Music for Soprano Solo and Orchestra – "Blue Hills Over the North Wall"

“Blue Hills Over the North Wall” is an excerpt from my 1996 piece Cycle of Friends for soprano, chorus and chamber orchestra, commissioned by the Music Group of Philadelphia, and premiered by them in conjunction with Orchestra 2001. I was in my twenties when I wrote this piece, but it remains possibly my best work

Cycle of Friends consists of five movements, with settings of texts from various parts of the world and moments in history, each using various combinations of chorus, soprano solo and orchestra.  This movement is only for soprano and orchestra without chorus.  Here it is superbly performed by soprano Janice Fiore and Orchestra 2001, conducted by Music Group Artistic Director Seán Deibler. The text is a poem by Li Po (701-762), translated by Innes Herdan.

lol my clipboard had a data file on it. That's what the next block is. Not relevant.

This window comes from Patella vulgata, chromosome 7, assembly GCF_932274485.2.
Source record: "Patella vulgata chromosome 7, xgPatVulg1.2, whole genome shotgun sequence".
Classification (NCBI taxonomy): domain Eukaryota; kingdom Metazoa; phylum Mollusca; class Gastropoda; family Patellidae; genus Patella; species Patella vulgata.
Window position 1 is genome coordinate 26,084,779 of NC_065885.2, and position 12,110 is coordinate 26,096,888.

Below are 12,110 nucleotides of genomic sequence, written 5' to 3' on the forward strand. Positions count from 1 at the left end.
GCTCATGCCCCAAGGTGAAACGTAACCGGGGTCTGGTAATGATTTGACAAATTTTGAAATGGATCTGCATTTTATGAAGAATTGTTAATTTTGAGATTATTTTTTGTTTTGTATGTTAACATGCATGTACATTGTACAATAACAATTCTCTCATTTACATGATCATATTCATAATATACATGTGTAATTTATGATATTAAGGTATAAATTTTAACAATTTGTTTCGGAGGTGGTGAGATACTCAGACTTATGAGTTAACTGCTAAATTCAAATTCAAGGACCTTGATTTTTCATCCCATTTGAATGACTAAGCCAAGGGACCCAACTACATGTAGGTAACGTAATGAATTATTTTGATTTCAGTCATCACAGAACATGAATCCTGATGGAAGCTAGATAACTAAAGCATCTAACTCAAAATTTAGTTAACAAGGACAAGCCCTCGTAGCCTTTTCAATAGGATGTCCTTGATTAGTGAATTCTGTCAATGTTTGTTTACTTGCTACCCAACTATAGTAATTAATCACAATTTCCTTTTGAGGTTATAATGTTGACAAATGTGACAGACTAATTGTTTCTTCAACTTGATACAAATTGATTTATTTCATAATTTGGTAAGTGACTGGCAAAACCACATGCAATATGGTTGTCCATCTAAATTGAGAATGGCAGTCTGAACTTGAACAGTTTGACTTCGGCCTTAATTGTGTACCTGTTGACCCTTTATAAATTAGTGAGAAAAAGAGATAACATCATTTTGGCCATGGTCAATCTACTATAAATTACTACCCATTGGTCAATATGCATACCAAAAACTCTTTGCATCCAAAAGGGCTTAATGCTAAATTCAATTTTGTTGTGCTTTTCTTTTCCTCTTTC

More information about Cycle of Friends

You may also wish to view a similar video of the one a cappella movement, “Are Friends Delight or Pain?

Categories: Choral Music, Past Work, VideoTags: , ,

Are Friends Delight or Pain for Double SATB Chorus A Cappella

This setting of Emily Dickinson’s short poem is an excerpt from my 1996 piece Cycle of Friends for soprano solo, chorus and chamber orchestra.  This video perusal score features the premiere performance by the Music Group of Philadelphia, conducted by Seán Deibler in May, 1996.

“Are Friends Delight or Pain” is now available as a stand-alone piece in octavo format from Swirly Music.

Categories: Choral Music, Past Work, Performances, Short Choral Works, VideoTags: , , ,

"Ducks in the Garden" for SATB Chorus